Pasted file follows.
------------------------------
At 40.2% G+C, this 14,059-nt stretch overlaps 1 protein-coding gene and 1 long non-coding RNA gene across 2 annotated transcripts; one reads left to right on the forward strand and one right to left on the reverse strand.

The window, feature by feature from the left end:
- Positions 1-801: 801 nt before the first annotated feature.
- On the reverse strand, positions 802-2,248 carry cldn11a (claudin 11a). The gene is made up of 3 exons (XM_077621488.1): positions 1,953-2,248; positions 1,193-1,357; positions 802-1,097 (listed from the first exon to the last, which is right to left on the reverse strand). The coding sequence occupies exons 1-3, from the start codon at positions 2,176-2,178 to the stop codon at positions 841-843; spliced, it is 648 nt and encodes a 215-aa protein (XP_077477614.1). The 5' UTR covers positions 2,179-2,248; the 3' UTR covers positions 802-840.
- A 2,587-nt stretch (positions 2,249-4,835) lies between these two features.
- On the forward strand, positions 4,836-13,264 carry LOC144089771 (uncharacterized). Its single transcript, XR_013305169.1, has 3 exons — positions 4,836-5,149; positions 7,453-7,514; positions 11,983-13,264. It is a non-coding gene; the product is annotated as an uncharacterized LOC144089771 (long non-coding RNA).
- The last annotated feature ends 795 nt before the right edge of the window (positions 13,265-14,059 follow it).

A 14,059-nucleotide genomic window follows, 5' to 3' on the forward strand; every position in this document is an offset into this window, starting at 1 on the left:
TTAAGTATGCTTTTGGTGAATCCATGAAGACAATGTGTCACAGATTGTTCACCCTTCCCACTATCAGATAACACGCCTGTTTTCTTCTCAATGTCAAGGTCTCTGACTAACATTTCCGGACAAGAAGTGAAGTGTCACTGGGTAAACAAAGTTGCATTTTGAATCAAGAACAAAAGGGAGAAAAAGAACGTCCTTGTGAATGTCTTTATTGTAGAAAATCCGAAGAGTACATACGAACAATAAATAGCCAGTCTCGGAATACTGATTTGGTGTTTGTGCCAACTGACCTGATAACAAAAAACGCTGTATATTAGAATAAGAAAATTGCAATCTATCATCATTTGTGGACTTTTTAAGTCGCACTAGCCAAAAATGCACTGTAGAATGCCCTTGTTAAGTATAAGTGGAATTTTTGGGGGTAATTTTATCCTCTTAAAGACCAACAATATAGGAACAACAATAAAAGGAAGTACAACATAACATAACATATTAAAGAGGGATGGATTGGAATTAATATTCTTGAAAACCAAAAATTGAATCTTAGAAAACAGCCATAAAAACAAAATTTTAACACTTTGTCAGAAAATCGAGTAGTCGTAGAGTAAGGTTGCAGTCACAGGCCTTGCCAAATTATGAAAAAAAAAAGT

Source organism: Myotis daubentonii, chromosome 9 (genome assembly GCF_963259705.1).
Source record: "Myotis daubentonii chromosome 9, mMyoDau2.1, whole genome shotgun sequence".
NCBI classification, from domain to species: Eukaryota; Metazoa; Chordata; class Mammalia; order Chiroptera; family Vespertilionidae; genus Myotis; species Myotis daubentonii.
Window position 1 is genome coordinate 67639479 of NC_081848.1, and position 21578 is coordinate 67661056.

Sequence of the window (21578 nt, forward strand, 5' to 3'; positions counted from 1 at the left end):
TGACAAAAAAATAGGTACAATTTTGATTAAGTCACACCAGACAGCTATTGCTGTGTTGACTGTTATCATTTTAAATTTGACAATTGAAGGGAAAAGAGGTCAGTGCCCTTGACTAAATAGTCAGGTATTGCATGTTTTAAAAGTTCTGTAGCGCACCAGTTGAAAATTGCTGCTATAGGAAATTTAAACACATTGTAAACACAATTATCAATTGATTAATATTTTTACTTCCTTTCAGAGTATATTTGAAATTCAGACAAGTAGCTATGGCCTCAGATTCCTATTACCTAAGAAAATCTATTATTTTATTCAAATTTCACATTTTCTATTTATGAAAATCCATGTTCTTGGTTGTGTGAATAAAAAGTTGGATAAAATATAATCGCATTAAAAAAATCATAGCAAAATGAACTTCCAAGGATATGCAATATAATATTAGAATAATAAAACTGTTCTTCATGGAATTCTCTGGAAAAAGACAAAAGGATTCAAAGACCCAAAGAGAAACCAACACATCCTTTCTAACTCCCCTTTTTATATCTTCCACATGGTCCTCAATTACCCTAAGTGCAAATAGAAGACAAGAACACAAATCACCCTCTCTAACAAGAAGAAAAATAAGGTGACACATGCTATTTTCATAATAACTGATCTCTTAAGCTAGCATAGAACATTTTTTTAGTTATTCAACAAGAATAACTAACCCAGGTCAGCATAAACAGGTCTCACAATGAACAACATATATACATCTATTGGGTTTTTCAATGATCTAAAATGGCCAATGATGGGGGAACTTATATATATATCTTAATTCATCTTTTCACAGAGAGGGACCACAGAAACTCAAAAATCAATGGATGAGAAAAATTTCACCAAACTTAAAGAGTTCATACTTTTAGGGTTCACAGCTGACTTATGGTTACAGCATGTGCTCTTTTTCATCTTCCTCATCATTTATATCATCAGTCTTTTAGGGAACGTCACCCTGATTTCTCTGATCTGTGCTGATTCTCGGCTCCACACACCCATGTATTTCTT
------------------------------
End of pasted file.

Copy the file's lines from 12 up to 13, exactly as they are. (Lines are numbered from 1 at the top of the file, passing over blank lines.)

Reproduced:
NCBI classification, from domain to species: Eukaryota; Metazoa; Chordata; class Mammalia; order Chiroptera; family Vespertilionidae; genus Myotis; species Myotis daubentonii.
Window position 1 is genome coordinate 67639479 of NC_081848.1, and position 21578 is coordinate 67661056.